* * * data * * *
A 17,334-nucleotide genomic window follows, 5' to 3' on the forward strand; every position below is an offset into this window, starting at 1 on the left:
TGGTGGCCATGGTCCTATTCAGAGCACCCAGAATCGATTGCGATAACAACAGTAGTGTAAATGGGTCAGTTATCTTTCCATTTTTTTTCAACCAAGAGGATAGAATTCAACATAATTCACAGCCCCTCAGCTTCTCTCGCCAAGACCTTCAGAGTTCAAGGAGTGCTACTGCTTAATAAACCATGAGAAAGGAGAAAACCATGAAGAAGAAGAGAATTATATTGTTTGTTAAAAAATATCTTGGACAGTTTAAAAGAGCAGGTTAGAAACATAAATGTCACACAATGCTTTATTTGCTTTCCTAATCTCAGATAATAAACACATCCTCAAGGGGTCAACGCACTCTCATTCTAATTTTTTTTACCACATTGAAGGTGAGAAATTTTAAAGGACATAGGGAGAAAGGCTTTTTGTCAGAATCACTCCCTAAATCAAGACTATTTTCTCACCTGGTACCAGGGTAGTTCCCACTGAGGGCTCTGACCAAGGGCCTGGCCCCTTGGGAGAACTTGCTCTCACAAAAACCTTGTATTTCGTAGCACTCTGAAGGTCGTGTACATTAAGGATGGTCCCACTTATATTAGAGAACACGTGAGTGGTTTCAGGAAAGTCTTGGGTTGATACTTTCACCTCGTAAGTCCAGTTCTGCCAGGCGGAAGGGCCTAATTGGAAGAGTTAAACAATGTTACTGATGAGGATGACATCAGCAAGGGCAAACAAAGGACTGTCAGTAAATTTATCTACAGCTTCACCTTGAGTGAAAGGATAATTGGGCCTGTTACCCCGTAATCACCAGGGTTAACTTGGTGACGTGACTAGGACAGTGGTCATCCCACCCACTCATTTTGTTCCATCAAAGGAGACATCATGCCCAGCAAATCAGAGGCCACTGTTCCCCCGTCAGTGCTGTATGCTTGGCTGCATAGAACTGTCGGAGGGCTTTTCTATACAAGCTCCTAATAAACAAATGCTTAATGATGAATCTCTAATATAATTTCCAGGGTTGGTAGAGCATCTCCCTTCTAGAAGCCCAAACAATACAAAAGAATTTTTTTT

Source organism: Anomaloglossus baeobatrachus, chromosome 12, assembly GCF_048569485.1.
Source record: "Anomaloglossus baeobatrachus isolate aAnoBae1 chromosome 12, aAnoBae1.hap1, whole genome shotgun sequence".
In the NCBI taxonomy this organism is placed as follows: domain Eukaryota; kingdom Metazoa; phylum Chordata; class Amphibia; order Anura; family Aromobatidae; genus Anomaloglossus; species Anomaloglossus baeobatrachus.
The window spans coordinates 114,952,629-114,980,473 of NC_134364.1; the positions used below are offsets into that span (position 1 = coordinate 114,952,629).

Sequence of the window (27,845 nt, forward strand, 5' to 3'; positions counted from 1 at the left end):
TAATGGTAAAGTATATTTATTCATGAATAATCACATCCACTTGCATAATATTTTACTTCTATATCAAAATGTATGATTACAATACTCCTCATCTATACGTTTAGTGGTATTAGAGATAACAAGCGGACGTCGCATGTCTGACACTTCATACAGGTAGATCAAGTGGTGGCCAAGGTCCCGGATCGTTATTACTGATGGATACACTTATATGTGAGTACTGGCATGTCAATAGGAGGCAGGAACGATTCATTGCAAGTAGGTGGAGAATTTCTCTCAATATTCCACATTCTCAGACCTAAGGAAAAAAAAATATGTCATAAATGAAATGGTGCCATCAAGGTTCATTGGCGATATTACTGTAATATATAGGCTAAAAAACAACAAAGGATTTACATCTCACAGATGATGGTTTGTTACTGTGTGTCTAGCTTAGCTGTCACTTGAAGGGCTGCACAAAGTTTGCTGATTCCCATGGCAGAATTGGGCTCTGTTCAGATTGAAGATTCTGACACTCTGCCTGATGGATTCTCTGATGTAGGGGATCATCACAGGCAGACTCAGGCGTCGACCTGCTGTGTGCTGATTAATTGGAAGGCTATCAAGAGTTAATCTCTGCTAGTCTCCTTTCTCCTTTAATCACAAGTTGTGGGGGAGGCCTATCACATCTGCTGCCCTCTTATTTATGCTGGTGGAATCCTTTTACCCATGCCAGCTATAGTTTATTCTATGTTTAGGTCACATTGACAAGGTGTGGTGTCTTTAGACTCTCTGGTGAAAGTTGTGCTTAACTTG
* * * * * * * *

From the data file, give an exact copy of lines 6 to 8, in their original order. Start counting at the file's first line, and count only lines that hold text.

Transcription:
The window spans coordinates 114,952,629-114,980,473 of NC_134364.1; the positions used below are offsets into that span (position 1 = coordinate 114,952,629).

Sequence of the window (27,845 nt, forward strand, 5' to 3'; positions counted from 1 at the left end):
TAATGGTAAAGTATATTTATTCATGAATAATCACATCCACTTGCATAATATTTTACTTCTATATCAAAATGTATGATTACAATACTCCTCATCTATACGTTTAGTGGTATTAGAGATAACAAGCGGACGTCGCATGTCTGACACTTCATACAGGTAGATCAAGTGGTGGCCAAGGTCCCGGATCGTTATTACTGATGGATACACTTATATGTGAGTACTGGCATGTCAATAGGAGGCAGGAACGATTCATTGCAAGTAGGTGGAGAATTTCTCTCAATATTCCACATTCTCAGACCTAAGGAAAAAAAAATATGTCATAAATGAAATGGTGCCATCAAGGTTCATTGGCGATATTACTGTAATATATAGGCTAAAAAACAACAAAGGATTTACATCTCACAGATGATGGTTTGTTACTGTGTGTCTAGCTTAGCTGTCACTTGAAGGGCTGCACAAAGTTTGCTGATTCCCATGGCAGAATTGGGCTCTGTTCAGATTGAAGATTCTGACACTCTGCCTGATGGATTCTCTGATGTAGGGGATCATCACAGGCAGACTCAGGCGTCGACCTGCTGTGTGCTGATTAATTGGAAGGCTATCAAGAGTTAATCTCTGCTAGTCTCCTTTCTCCTTTAATCACAAGTTGTGGGGGAGGCCTATCACATCTGCTGCCCTCTTATTTATGCTGGTGGAATCCTTTTACCCATGCCAGCTATAGTTTATTCTATGTTTAGGTCACATTGACAAGGTGTGGTGTCTTTAGACTCTCTGGTGAAAGTTGTGCTTAACTTG